This spice’s main active ingredient is curcumin, which gives it its cheerful yellow-orange hue. Researchers from the University of California – Los Angeles (UCLA) have now shown that curcumin supplementation can boost memory performance after looking at 40 people between the ages of 50 and 90 with normal brains and mild memory complaints. The participants were randomly assigned to a placebo group or a control that took 90 milligrams a day of curcumin twice a day over the course of year and a half. Researchers measured everyone’s curcumin levels in their blood at the trial’s inception and conclusion. They also gave the subjects cognitive tests before the study, upon its completion, and every six months throughout its duration.
After analyzing the data, they found that those who took daily curcumin had a 30 percent improvement in memory tests. Moreover, PET scans of their brains showed they had improved signaling in the areas responsible for emotional functions and memory, the hypothalamus and the amygdala. They also noted mild improvements in their mood and significant attention span improvements. These benefits weren’t seen among those in the placebo group.
Their research was published in the American Journal of Geriatric Psychiatry.
The researchers believe that these effects could stem from curcumin’s ability to reduce inflammation in the brain, which is linked to Alzheimer’s and depression. In India, where turmeric is considered a dietary staple, senior citizens have better cognitive performance in general and a lower prevalence of Alzheimer’s.
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Some people reported mild side effects like nausea and abdominal pain, but this was true of both groups, with just four in the curcumin group and two taking placebos experiencing such problems. Therefore, it’s still a relatively safe way to get useful cognitive benefits. Next, studies are planned to look into whether curcumin could help people who have mild depressive disorders. The researchers would also like to explore whether factors like a person’s age, whether or not they have genes related to Alzheimer’s, and the severity of their cognitive problems impacts curcumin’s effects on memory and mood.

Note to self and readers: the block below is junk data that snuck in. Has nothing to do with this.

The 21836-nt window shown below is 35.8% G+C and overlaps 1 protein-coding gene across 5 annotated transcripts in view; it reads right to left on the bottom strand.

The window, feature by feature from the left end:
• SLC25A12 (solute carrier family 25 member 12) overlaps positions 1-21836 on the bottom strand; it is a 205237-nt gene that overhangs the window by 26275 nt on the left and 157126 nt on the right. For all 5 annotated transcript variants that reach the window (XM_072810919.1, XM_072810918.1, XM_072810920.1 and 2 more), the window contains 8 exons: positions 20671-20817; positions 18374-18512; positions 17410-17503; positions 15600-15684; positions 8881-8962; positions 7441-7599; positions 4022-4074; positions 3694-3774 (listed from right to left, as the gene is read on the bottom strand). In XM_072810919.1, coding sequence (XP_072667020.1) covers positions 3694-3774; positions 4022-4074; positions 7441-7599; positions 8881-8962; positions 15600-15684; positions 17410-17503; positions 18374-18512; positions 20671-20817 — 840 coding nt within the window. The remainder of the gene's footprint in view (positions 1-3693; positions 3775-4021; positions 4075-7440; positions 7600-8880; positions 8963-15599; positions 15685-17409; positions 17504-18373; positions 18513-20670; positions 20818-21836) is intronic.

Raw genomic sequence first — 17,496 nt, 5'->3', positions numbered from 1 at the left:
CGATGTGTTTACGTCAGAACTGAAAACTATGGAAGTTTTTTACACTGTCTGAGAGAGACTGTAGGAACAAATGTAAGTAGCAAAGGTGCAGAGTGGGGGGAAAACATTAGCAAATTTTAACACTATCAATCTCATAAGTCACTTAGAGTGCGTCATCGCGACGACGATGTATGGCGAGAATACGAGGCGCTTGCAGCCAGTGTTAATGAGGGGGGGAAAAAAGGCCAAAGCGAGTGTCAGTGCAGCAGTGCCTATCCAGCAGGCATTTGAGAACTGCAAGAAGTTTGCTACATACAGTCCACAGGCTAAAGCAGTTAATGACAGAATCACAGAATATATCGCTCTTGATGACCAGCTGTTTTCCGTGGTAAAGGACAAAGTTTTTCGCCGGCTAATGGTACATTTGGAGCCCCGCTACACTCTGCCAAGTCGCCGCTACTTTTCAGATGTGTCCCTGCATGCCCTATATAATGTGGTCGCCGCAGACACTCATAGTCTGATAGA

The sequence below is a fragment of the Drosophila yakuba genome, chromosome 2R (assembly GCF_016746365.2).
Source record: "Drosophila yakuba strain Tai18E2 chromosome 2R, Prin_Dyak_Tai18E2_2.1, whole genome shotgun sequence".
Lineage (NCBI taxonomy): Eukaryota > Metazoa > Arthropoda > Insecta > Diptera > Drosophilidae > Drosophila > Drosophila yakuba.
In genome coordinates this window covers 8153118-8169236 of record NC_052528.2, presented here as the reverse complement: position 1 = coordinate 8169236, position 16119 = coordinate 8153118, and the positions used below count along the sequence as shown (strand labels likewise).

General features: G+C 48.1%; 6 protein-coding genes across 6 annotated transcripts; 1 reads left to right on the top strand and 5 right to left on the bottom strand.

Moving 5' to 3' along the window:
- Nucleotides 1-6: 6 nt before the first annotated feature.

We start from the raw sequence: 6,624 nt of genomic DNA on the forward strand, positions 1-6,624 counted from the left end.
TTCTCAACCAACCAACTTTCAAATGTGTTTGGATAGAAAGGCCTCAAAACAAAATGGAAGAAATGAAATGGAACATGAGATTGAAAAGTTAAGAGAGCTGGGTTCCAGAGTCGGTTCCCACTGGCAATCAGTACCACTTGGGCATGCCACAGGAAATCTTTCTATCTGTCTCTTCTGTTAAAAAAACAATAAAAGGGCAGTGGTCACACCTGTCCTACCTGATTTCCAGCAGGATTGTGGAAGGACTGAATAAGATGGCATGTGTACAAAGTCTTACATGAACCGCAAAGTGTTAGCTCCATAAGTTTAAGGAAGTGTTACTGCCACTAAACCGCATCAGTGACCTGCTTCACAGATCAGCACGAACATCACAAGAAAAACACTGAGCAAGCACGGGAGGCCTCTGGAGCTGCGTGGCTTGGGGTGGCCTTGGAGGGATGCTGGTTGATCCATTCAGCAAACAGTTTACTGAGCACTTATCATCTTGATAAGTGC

If possible, try to get it from the fresh root or ground spice. Its flavor is very easy to disguise in stews, sauces, marinades, salad dressings, and other dishes, or you can make it the star of the dish and create a healthy Indian-inspired meal with complementary flavors. Turmeric is found in curry, but for cooking, use the fresh herb rather than a curry blend so you can ensure you’re getting enough of it as the amount of curcumin in curry powder is quite variable.
Some people enjoy drinking it in a glass of warm milk. Called “golden milk,” it’s a soothing way to get your daily dose of turmeric. Just don’t forget to sprinkle a bit of black pepper on top so you can be sure your body is able to make good use of the turmeric you drink.
If you haven’t already started trying to work more curcumin into your diet, now is the time. More and more studies are showing just how good it is for your health, and it’s very affordable and easy to incorporate into your food.
Read Turmeric.news for a massive compilation of news about turmeric and curcumin.
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